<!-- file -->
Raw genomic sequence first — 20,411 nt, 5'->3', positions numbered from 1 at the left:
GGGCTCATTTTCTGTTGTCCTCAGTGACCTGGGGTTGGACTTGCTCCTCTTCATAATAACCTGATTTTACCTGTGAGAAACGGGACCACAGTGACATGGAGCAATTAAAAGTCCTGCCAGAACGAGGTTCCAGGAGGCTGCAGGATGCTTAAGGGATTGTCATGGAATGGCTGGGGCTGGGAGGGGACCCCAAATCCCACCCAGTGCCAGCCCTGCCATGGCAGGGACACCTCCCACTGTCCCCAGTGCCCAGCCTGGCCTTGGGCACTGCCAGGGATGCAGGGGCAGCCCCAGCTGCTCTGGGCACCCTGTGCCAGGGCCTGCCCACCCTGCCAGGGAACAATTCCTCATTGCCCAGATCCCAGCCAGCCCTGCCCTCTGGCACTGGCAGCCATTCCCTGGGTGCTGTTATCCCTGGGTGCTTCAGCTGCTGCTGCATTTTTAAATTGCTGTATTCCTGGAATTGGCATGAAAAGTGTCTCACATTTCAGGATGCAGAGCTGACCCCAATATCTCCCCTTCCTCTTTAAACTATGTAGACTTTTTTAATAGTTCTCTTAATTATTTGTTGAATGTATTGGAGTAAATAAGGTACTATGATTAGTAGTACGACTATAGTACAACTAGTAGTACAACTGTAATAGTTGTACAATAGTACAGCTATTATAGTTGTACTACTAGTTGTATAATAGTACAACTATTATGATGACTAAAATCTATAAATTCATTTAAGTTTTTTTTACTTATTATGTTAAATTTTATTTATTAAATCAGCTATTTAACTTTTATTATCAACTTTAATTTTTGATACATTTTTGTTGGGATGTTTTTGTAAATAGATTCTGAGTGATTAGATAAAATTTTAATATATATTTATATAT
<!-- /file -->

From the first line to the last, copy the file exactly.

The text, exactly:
Raw genomic sequence first — 20,411 nt, 5'->3', positions numbered from 1 at the left:
GGGCTCATTTTCTGTTGTCCTCAGTGACCTGGGGTTGGACTTGCTCCTCTTCATAATAACCTGATTTTACCTGTGAGAAACGGGACCACAGTGACATGGAGCAATTAAAAGTCCTGCCAGAACGAGGTTCCAGGAGGCTGCAGGATGCTTAAGGGATTGTCATGGAATGGCTGGGGCTGGGAGGGGACCCCAAATCCCACCCAGTGCCAGCCCTGCCATGGCAGGGACACCTCCCACTGTCCCCAGTGCCCAGCCTGGCCTTGGGCACTGCCAGGGATGCAGGGGCAGCCCCAGCTGCTCTGGGCACCCTGTGCCAGGGCCTGCCCACCCTGCCAGGGAACAATTCCTCATTGCCCAGATCCCAGCCAGCCCTGCCCTCTGGCACTGGCAGCCATTCCCTGGGTGCTGTTATCCCTGGGTGCTTCAGCTGCTGCTGCATTTTTAAATTGCTGTATTCCTGGAATTGGCATGAAAAGTGTCTCACATTTCAGGATGCAGAGCTGACCCCAATATCTCCCCTTCCTCTTTAAACTATGTAGACTTTTTTAATAGTTCTCTTAATTATTTGTTGAATGTATTGGAGTAAATAAGGTACTATGATTAGTAGTACGACTATAGTACAACTAGTAGTACAACTGTAATAGTTGTACAATAGTACAGCTATTATAGTTGTACTACTAGTTGTATAATAGTACAACTATTATGATGACTAAAATCTATAAATTCATTTAAGTTTTTTTTACTTATTATGTTAAATTTTATTTATTAAATCAGCTATTTAACTTTTATTATCAACTTTAATTTTTGATACATTTTTGTTGGGATGTTTTTGTAAATAGATTCTGAGTGATTAGATAAAATTTTAATATATATTTATATAT